Green Party makes 14 gay-friendly election promises

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The Green Party unveiled its general election manifesto today, which promises no fewer than 14 measures for gay and transgender equality.

At present, the party has no MPs, although leader Caroline Lucas MEP, standing for Brighton Pavilion, is its best hope of representation in parliament.

Keeping up the theme of “fairness”, as espoused by Labour and the Lib Dems’ manifestos, the document is titled ‘Fair is worth fighting for’.

The most notable LGBT policies are opening up civil partnerships and marriages to straight and gay couples and ending the gay blood donation ban.

Other policies include amending the Equality Act to protect LGBT people from harassment, removing equality law exemptions for faith schools and refusing visas and work permits to singers who condone homophobia.

On foreign issues, the Green Party says it would “support” gay movements in homophobic countries and ensure asylum for those fleeing homophobic persecution in line with asylum granted to other groups.

Caroline Lucas said: “We are delighted that our general election manifesto includes strong commitments to further extend the rights and freedoms of LGBT people.

“Much remains to be done to end homophobia and transphobia and the Greens are proposing further far-reaching reforms, most of which will cost little or nothing. We challenge the other parties to match our LGBT pledges.”

The Green Party’s human rights spokesperson, Peter Tatchell added: “The Green Party will go into the general election as the only party campaigning for full marriage and partnership equality.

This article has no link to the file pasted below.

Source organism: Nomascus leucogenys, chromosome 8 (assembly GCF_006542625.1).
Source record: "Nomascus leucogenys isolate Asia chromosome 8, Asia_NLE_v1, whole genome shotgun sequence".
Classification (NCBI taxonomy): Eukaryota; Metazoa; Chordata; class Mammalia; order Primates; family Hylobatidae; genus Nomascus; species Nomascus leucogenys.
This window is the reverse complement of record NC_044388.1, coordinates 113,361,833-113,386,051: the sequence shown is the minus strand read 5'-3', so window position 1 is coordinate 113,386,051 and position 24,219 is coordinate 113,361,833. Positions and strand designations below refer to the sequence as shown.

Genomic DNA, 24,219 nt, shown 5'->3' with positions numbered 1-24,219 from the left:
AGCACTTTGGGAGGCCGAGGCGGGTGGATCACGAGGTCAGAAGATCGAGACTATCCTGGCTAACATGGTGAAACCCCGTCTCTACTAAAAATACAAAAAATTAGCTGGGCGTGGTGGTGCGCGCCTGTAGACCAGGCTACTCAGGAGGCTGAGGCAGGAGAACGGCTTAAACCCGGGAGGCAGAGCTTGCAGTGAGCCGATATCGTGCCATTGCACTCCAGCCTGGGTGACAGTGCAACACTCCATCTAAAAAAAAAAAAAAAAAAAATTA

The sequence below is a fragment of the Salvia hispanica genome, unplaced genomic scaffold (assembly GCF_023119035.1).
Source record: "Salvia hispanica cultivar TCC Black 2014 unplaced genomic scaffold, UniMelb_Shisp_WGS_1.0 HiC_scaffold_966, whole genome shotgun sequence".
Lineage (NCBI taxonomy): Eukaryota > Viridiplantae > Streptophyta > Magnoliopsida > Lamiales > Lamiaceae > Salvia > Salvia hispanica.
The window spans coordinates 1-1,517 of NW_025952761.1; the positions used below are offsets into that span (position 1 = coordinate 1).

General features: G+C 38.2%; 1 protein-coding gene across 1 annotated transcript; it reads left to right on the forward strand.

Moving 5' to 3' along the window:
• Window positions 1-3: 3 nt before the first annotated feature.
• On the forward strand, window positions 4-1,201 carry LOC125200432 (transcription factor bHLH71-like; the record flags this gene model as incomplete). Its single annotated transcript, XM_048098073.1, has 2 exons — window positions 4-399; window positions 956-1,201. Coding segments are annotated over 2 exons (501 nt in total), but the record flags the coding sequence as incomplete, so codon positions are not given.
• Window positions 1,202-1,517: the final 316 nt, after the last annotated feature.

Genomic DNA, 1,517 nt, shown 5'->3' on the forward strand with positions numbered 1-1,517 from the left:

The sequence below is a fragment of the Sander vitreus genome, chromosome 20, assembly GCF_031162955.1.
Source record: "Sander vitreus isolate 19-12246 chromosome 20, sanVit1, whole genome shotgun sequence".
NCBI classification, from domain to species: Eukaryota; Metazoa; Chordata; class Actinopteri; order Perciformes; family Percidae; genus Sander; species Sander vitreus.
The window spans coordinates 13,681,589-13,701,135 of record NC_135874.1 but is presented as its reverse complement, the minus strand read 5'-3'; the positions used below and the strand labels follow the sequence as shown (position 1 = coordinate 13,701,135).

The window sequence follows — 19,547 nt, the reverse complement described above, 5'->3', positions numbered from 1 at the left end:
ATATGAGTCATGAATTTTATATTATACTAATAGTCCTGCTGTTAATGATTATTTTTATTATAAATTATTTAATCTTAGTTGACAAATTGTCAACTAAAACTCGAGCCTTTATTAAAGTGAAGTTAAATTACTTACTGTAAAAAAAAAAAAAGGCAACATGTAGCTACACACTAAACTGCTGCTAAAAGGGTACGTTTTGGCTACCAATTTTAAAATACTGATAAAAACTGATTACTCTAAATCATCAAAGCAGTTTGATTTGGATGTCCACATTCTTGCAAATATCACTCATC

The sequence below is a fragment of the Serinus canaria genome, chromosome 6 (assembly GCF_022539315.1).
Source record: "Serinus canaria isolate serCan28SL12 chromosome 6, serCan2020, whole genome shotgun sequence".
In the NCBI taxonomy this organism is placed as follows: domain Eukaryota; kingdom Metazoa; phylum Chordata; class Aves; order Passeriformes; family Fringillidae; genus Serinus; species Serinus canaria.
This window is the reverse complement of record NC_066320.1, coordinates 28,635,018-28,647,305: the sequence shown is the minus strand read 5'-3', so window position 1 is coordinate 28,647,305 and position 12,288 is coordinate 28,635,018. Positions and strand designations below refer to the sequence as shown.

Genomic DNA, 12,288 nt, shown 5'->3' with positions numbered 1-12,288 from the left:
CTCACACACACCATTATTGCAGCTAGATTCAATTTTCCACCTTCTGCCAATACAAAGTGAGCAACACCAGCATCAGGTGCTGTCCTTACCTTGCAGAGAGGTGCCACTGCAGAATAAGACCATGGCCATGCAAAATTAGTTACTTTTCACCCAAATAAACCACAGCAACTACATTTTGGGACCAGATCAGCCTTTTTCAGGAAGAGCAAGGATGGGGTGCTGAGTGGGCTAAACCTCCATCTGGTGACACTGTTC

“Our manifesto commitments show up the shortcomings of the other parties.”

Phelim Mac Cafferty, chair of LGBTGreens, attacked the Conservative Party and said they had “failed to commit” to gay-friendly promises made by David Cameron in the last week.

He said: “In Brighton Pavilion we are leading in the polls, ahead of the Tories who only this week have once again failed to commit to promises on gay marriage in their manifesto.”

The Greens are the only party to have pledged to legalise marriage for gay couples. Although Lib Dem leader Nick Clegg told earlier this year he supported full marriage equality, the promise is not in his party’s manifesto.

Instead, the Lib Dems say they will get tough on hate crime, end deportations of LGBT people to countries where they will face deportation, press for the recognition of civil partnerships around the world, broaden the legal definitions of transgendered people and aim to return more LGBT MPs to parliament.

Labour’s manifesto for the general election promises that more money will be invested in tackling homophobic bullying in schools if the party is returned to power, along with removing a ‘free speech’ amendment added to hate crime legislation and making sex education for children compulsory.

Meanwhile, the Conservatives’ manifesto, also published this week, contains only one issue which relates specifically to gay people – to include them in the party’s plans to reward marriages and civil partnerships in the tax system.

It does not include pledges on striking out convictions of men convicted of homosexuality offences or doing more to tackle homophobic bullying, both of which Mr Cameron made in the fall-out of the row his shadow home secretary Chris Grayling created when he said he agreed bed and breakfast owners should be allowed to bar gay couples.